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Dr. Kim featured on outpatientsurgery.net


Post-op Sore Throat

Patients who gargled with a licorice solution before surgery were less likely to suffer post-op sore throats than patients who didn’t, says a study published in the July issue of the journal Anesthesia & Analgesia. Researchers at Sanjay Gandhi Post Graduate Institute of Medical Sciences in Lucknow, India, observed 40 elective lumbar laminectomy patients who were intubated for general anesthesia, 20 of whom gargled with 30mL of diluted licorice solution (0.5g licorice in water) and 20 who gargled with 30mL of water for 30 seconds 5 minutes before induction. Two hours after surgery, only 25% of the licorice patients reported having a sore throat, while 75% of the water patients did. Soreness was also reportedly less severe among the licorice patients. The researchers note that licorice includes compounds that have been employed in anti-inflammatory, anti-irritant and anti-cough remedies.

Save Big by Trimming Recurring Charges

We hold a money-saving contest every year for our staff. The person who saves the most money in a year gets a check for 50% of the savings. Last year’s winner saved us about $5,500 (and received a check for $2,750) by trimming such recurring charges as:

  • Shipping charges. We order breast implants as far in advance as possible to avoid paying hefty overnight delivery charges. The key here is making sure your patients are content with what you order — and that your vendor has a free-return policy
  • Postage. We have a postage machine in our office, but sometimes it’s cheaper to use a stamp if all you’re mailing is a letter. Remember, the postage meter vendor gets a fee every time you use the machine. Another way to save with the postage meter: Buy off-label ink-jet printer cartridges
  • Water. We went green when it comes to water, canceling our contract with our water bottle vendor and getting rid of all Styrofoam cups. We bought every employee a reusable aluminum water bottle

– Roy Kim, MD


Dr. Kim Volunteers at Hospital de la Familia in Guatemala



Foreign Doctors Attend to the Poor

Photo Caption: More than 200 operations were performed on this most recent medical mission.

Italian priest Cayetano Bertoldo died in 2004 and American co-founder Jack Younger can no longer travel to Guatemala, but the dream they shared lives on.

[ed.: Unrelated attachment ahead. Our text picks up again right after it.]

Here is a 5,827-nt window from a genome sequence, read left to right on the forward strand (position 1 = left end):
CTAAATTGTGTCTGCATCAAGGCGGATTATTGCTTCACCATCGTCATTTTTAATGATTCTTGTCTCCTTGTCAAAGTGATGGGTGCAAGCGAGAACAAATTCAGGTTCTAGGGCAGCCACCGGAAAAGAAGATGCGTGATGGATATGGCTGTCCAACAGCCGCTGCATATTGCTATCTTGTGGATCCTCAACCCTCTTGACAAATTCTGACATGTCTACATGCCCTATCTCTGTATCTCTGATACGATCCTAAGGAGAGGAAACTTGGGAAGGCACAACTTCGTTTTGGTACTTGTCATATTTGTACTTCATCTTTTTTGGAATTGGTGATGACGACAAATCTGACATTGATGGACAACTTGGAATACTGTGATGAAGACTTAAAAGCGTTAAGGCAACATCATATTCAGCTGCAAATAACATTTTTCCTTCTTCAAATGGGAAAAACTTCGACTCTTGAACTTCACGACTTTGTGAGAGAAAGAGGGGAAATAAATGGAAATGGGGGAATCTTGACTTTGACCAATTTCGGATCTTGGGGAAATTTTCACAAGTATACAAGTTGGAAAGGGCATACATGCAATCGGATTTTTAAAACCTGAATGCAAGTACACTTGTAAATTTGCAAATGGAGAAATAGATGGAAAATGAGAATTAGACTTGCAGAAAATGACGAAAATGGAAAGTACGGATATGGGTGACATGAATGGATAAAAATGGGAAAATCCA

During a chance meeting in 1973, the holy man told Younger his dream of building a medical clinic within his parish to care for the many poor who live in that part of Guatemala.

Younger promised to seek the assistance of the La Familia club in the USA to build not just a clinic, but a well-equipped hospital capable attracting medical personnel from abroad to help meet the needs of the local people.

Now, six to eight medical teams per year visit: doctors, nurses and support staff, to treat and perform free surgeries for the poor who can’t afford it.

Last Friday was the end of the latest medical team visit. We spoke Tuesday with Mark Taylor, General Surgeon who has visited several times previously: “Each trip, we perform more than 200 surgeries,” he told us, “I have personally performed about 60 this year.”

This team was headed by Foundation president Bill Stewart, medical director Kevin Healy, an anesthesiologist, and numbered more than 50 doctors, nurses and support staff, including Roy Kim, plastic surgeon, and Ed Chong, an ENT surgeon.

Among the maladies treated were cleft lips, complex ear problems, hernias, cholecystitis, several types of tumors and varicose veins. Also, eye maladies.

During our tour of the hospital, we were able to talk with 7 year-old Calmo Perez, who was recovering from an operation to relieve bilateral syndactaly (all fingers in both hands fused since birth). He was very happy. “Now, I can use my hands just like other kids can!” he explained.

Photo Caption: Mark Taylor and two of the American team’s nurses visit with one of his patients in the recovery room.



San Francisco’s 7×7 Magazine

Scene & Heard – A Celebration of Events Around the Bay Area

Picture of Beauty

Melissa Lesnak, Amy Knapp, Rosalyn Nesrat, and Roy Kim, MD strike a pose at Patrick Evan Salon’s Evening of Beauty on September 27



Harnessing the Web

Online video sharing can build a practice while educating patients

Roy Kim, MD, San Francisco, was embarking on a website redesign last year and could see that video was the wave of the future. He filmed several videos of himself answering hypothetical patient questions – a kind of personal, video version of Frequently Asked Questions. He also filmed some patient testimonials, at least one of which has made its way onto YouTube.

“Patients tell me they really love the videos,” Dr. Kim agrees. “It gives them a flavor of my personality and answers many questions patients have, even before they arrive for a consultation.”

“Even if you are working with a bunch of people in Hollywood who want to be in a video, they don’t necessarily want to be on a video talking about their plastic surgery,” adds Dr. Kim, who says he struggled to find patients willing to be filmed.

To make sure the videos find their intended audience, Dr. Kim points out the importance of placing disclaimers on the website and properly labeling videos – particularly those involving breast augmentation – to be certain they are not mistakenly categorized as pornography when they reach public sites.

Dr. Kim says “you get what you pay for” with filming companies, underscoring the point that any video undertaking is an investment.


Dr. Kim’s Breast Enlargement Patient Featured in Import Tuner Magazine


American Board of Plastic Surgery American Aesthetic Society of Plastic Surgery American Society of Plastic Surgeons Real Self